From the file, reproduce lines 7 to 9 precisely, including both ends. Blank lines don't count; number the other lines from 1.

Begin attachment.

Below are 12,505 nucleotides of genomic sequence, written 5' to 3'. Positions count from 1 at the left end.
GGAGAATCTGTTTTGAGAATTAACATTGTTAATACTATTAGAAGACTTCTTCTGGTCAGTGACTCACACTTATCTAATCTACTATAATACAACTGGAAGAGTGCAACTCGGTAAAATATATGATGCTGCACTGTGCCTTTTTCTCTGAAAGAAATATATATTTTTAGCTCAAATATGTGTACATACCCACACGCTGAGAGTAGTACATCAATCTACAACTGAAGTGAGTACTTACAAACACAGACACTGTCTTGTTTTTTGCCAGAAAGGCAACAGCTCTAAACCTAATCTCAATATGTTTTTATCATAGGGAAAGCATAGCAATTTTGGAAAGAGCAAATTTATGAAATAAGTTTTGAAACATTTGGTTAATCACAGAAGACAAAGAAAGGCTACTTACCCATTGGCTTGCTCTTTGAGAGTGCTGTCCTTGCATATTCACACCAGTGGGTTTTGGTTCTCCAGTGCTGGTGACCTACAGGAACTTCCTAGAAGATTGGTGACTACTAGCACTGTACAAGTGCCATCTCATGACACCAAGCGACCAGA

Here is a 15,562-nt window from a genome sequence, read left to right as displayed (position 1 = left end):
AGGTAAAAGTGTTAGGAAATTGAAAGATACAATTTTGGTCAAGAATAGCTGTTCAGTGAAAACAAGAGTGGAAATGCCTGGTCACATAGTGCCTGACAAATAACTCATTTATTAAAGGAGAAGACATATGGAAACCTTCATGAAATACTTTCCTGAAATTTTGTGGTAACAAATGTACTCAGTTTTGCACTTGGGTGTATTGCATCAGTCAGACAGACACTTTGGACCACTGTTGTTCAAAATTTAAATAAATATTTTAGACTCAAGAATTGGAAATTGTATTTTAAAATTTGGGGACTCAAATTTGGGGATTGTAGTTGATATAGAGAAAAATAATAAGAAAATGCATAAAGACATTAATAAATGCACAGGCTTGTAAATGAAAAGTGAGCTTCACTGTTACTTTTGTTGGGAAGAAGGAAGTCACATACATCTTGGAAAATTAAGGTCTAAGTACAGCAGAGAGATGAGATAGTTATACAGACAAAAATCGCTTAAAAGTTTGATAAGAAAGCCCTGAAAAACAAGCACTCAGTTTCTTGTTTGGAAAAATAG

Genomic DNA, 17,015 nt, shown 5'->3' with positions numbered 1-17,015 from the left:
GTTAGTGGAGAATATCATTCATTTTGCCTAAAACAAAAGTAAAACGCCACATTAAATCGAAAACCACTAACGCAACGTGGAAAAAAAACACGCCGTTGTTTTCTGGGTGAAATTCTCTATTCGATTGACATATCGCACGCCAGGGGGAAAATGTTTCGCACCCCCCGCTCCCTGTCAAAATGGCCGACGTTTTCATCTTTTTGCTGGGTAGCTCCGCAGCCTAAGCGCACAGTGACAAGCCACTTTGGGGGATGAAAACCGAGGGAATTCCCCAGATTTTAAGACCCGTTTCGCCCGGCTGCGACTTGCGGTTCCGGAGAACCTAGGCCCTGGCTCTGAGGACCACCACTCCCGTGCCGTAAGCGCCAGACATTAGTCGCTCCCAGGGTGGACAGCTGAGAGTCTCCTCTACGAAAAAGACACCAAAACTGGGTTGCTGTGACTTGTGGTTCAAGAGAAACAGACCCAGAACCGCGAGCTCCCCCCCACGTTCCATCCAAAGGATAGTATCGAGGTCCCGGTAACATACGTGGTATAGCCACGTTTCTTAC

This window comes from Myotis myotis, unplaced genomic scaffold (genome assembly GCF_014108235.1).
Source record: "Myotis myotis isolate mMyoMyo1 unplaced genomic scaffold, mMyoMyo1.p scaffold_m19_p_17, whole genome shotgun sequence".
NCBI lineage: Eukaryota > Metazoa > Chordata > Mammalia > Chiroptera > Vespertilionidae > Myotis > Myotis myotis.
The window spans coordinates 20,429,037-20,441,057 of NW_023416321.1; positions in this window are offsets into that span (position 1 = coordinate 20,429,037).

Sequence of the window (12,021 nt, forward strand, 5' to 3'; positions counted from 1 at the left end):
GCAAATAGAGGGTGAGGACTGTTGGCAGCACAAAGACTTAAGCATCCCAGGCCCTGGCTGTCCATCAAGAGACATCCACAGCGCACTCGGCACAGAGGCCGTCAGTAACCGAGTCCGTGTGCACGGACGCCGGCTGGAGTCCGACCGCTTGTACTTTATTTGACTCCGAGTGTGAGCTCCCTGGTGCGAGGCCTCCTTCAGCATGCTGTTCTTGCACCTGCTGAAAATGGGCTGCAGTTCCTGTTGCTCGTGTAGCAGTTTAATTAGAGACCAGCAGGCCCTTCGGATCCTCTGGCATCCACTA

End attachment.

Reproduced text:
This window comes from Myotis myotis, unplaced genomic scaffold (genome assembly GCF_014108235.1).
Source record: "Myotis myotis isolate mMyoMyo1 unplaced genomic scaffold, mMyoMyo1.p scaffold_m19_p_17, whole genome shotgun sequence".
NCBI lineage: Eukaryota > Metazoa > Chordata > Mammalia > Chiroptera > Vespertilionidae > Myotis > Myotis myotis.